Throughout history there has been a misconception concerning the true nature and influence of power. Many of us recognize correctly that power comes from strength, but where we fail to capture it is in the recognition of its ultimate use. To most of us, power — especially within the context of occupation — is determined by one’s ability to inflict violence unilaterally and with impunity. However, this is wrong. Power, in its ultimate and perhaps most abusive form, is the ability to pardon. Anyone can kill but only the king can pardon — the acceptance of which by the pardoned is the recognition of the king and his power.
I was reminded of this fact while sitting at a checkpoint for four hours outside of Tulkarm on my way back to Ramallah. It was hot and we chose to turn off the air conditioner, and eventually the car itself, in order to conserve gasoline. Hours pass like agonizingly elongated days in the heat and the wait was exacerbated further by the knowledge that these checkpoints do very little for anyone’s security. We would not after all be traveling to Israel, rather from one town in the West Bank to another. Moreover, the soldiers manning the checkpoints did not appear to be looking for “terrorists,” only laughing and playing around — stopping every ten minutes to allow a single car to approach, assume a grim posture, aim their guns at chests and then demand to see identification before deciding arbitrarily whether you are free to pass.
I observed this for quite some time as I left the car for “fresh” air and wandered up the long line of automobiles until the checkpoint was visible. As I got nearer, a soldier approached me on foot yelling in Hebrew and pointing over my head to the long line of cars, obviously telling me to go back where I had come from. As he got close enough to see that my eyes were green and that the passport in my hand was American, he switched to a crude English “don’t come closer” before marching back to the line of cars to bark orders at the people waiting in the heat.
Both the soldier and I knew that he could not exert power over me without good reason, which I had not provided. This seemed to terribly perturb him, so much so that he vehemently ordered the first shared taxi full of people to turn around for no apparent reason. I watched as the people inside pleaded to be allowed to continue through the checkpoint. After a substantial delay fraught with anxiety, they had so nearly reached the obstacle that they have become so deeply dependent on, which once passed, would permit them to perform those simple activities we often take for granted such as the freedom to move about their land, to visit family, go to work or any of the countless reasons one gets into a car. Their pleas fell on angry, deaf ears as the soldier brandished his weapon and pointed first to his badge and then to the Israeli flag draped along a nearby roadblock before slapping the quarter panel of the truck in an obvious gesture of “get the hell out of here or something worse will happen.” The truck did so, and as I watched the sad faces of the passengers turning around to go back from whence they came, I felt responsible.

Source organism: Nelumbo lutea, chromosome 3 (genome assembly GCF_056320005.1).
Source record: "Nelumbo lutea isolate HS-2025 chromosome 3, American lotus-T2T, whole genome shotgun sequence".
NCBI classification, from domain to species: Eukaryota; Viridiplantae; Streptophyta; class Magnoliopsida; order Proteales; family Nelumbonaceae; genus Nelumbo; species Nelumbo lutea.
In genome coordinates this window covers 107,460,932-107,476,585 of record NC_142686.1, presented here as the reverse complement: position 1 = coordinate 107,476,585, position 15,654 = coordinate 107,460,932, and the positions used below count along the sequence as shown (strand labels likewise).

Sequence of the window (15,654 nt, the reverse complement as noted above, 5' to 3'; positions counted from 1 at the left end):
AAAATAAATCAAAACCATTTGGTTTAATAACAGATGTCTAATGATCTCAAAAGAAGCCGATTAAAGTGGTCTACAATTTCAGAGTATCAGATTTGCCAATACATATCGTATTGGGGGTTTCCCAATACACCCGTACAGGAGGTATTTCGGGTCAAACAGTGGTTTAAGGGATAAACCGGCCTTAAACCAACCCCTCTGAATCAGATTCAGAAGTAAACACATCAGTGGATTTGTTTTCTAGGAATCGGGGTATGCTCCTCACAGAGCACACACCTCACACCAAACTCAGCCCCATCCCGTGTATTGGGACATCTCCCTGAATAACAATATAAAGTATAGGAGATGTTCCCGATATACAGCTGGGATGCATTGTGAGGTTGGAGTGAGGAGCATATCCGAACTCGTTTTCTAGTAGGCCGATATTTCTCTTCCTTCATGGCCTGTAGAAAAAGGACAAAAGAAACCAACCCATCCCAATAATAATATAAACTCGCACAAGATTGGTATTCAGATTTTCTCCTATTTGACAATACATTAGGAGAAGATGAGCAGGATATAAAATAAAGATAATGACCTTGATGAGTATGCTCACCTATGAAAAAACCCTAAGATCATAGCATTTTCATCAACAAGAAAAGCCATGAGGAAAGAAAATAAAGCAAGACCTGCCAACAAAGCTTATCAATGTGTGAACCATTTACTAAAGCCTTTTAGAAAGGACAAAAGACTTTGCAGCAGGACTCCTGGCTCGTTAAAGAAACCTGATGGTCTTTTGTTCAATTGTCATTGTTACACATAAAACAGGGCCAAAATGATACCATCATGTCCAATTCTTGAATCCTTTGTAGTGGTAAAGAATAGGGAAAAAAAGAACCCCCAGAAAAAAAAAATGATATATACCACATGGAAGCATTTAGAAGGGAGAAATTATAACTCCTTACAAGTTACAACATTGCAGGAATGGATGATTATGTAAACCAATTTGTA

After all, it was me who had angered the young soldier. It was his inability to humiliate me, abuse me or exert power over me that sent him in a rage toward the first innocent victims he could find. So I walked back to my car, climbed in with my Palestinian colleagues/peace activists and waited the final grueling hour before being beckoned to the checkpoint, replaying the incident over and over in my mind.
When we arrived, sweat saturated our clothes, ruined our moods, and had long since killed any kind of conversation. The first soldier told us to stop, looked into the window and asked the driver, my colleague, “how are you?” in English. I had to bite my tongue in anger. How do you think we are? We have sat here for hours chewing up precious time and resources, missed a meeting in Ramallah about participative democracy in which my colleagues and our organization were featured, and now had to face the long, cavernous road back to Ramallah without the assistance of sunlight and the risk of being shot at by settlers who did not appreciate our white Palestinian license plates!
My colleague, a well-educated professional and long-time peace activist, managed to contain himself. “We are fine,” he answered back politely. “How are you?” This response pleased the soldier who saw no reason to answer back before waving us through. No ID check and no searched car; just a question, the tone and/or the answer to which could change the course of the entire rest our evening. We drove on quietly back to Ramallah rehearsing in our heads all of the answers we had wanted to spew at the guards but did not, knowing that it would have meant the expense of a hotel room in Tulkarm that evening, or worse, the confiscation of IDs or even the imprisonment of my Palestinian friends.
We had allowed the ultimate form of power to be exercised over us. We had accepted the pardon and mercy of the “king” to save us and the cars behind from the wrath of the immature, well armed teenage soldiers who were asked not to defend their country, but to police another’s in the hot sun — and in doing so recognized his domination.
Joe DeVoir is a 26-year-old volunteer at the Palestinian Centre for Peace and Democracy in Ramallah. He can be reached at firstname.lastname@example.org.